WASHINGTON (Reuters) - U.S. President Donald Trump said on Friday he would nominate the acting head of the Environmental Protection Agency, Andrew Wheeler, to take on the position permanently.
Wheeler, a long-time Washington insider known to shun the spotlight, took the reins at the EPA in July after former Administrator Scott Pruitt resigned. Pruitt faced a slew of ethics controversies that included his first-class travel, round-the-clock security detail, and expensive office equipment.
Wheeler has done a “fantastic job, and I want to congratulate him,” Trump said as he announced his decision during a Medal of Freedom ceremony at the White House. He had previously hinted that Wheeler might be nominated.
Trump will have to formally nominate Wheeler and then the U.S. Senate will vote on his confirmation, an expected outcome as the chamber is led by Trump’s fellow Republicans.
In Wheeler, Trump has seen another avid supporter of his deregulatory agenda and advocate for the fossil fuels industry, but without the constant criticism over alleged mismanagement that had plagued Pruitt.
Wheeler had worked at the EPA in the 1990s and later in the Senate under Republican Senator Jim Inhofe, a skeptic of mainstream climate science, before moving to the private sector as a lobbyist and consultant.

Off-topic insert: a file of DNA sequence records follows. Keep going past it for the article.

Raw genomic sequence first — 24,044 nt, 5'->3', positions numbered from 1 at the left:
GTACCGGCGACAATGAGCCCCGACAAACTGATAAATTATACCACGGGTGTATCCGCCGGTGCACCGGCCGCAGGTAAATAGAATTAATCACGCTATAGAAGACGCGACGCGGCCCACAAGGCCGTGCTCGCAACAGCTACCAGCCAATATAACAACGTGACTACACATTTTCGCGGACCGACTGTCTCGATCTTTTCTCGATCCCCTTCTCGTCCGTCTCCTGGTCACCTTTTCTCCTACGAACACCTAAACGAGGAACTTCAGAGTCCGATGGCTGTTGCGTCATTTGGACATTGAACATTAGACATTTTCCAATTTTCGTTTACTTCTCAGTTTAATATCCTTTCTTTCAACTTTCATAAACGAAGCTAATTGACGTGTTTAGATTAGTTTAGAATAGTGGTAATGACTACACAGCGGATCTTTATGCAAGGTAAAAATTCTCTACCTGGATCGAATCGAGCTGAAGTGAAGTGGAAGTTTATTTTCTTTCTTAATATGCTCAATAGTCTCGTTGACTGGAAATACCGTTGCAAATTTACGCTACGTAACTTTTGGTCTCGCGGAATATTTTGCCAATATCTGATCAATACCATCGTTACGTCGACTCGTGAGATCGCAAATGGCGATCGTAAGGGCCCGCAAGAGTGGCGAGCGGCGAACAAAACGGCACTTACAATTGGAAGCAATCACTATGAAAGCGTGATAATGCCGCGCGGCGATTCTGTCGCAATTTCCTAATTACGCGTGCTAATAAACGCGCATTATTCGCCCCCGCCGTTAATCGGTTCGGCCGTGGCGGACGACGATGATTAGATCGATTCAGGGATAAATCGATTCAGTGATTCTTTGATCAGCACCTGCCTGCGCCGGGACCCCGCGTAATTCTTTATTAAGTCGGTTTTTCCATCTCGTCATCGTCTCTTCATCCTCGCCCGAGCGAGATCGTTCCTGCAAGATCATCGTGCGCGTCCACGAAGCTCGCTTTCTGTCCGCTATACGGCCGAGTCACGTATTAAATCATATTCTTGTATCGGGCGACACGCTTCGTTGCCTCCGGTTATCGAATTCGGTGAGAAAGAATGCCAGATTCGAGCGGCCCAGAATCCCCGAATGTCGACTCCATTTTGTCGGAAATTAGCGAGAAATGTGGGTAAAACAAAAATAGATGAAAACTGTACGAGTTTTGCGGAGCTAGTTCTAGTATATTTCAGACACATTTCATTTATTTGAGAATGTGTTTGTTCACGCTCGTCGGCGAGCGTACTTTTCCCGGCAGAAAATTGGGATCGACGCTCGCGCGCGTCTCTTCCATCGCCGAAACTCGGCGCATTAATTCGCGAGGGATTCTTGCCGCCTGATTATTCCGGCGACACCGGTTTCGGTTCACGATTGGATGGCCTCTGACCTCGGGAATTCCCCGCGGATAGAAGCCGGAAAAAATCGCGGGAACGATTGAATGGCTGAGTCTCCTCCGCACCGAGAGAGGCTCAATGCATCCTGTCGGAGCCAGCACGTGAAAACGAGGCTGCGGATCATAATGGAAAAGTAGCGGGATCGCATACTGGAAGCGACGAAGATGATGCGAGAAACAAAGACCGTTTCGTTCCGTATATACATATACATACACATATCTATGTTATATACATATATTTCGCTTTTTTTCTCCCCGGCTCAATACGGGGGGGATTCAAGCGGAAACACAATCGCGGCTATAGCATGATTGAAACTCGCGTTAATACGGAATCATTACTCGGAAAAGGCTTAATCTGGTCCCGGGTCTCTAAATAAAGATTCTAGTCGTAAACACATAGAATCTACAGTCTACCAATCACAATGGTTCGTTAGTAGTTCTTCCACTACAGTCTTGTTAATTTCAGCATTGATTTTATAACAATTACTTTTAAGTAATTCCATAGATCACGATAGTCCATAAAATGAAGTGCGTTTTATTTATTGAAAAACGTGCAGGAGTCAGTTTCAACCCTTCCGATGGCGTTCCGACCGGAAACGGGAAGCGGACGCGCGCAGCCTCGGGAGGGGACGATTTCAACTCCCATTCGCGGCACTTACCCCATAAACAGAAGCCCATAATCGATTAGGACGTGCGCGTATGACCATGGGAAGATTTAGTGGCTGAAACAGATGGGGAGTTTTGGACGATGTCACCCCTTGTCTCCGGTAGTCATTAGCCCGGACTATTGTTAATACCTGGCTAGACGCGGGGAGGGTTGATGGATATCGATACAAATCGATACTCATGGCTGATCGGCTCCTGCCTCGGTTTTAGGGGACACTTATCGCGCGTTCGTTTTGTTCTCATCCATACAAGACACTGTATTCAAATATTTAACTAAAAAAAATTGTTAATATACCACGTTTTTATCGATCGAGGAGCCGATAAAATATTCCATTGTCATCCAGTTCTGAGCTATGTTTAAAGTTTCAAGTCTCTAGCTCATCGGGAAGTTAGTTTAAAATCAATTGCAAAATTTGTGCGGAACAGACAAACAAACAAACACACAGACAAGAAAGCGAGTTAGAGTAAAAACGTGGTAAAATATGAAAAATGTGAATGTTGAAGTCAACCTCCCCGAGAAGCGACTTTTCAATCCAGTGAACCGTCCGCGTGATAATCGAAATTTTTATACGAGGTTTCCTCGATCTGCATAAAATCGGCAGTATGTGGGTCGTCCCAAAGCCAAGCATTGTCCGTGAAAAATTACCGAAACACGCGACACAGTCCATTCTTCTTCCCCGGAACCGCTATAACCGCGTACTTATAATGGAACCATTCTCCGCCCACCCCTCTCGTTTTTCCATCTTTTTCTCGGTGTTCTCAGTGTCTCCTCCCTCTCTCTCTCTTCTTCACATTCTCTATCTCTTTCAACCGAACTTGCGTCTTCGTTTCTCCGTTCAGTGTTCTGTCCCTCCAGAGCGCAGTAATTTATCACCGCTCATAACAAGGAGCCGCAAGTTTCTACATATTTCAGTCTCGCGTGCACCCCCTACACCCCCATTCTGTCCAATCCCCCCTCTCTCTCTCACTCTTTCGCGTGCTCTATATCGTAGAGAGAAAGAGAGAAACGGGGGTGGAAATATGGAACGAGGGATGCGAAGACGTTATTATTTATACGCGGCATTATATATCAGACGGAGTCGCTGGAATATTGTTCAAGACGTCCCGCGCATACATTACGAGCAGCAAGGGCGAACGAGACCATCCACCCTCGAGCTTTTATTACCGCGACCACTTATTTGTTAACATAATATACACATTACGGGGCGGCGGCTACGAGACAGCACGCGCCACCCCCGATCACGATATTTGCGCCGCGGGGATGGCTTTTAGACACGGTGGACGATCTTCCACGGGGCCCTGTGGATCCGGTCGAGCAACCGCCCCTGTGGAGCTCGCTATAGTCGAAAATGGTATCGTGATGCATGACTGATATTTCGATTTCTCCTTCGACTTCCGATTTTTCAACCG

He has said that he is “not at all ashamed” of his lobbying for the coal company Murray Energy Corp, the focus of criticism by environmentalists.
Wheeler had also lobbied for utility Xcel Energy Inc and consulted for biofuels industry group Growth Energy, agricultural merchant and biofuels producer Archer Daniels Midland Co and International Paper Co, according to his public disclosures.
He has been in his latest EPA job for more than 100 days, one of the longest tenures for an acting chief at the agency in decades.
Wheeler has said that EPA, under his leadership, would take the same course as under Pruitt, prioritizing cleaning up industrial Superfund sites, areas contaminated by hazardous waste and identified by the EPA as a candidate for cleanup, and financing investments in water infrastructure.
Reporting by Jeff Mason, Timothy Gardner and Makini Brice; Writing by Lisa Lambert; Editing by David Gregorio and Richard Chang
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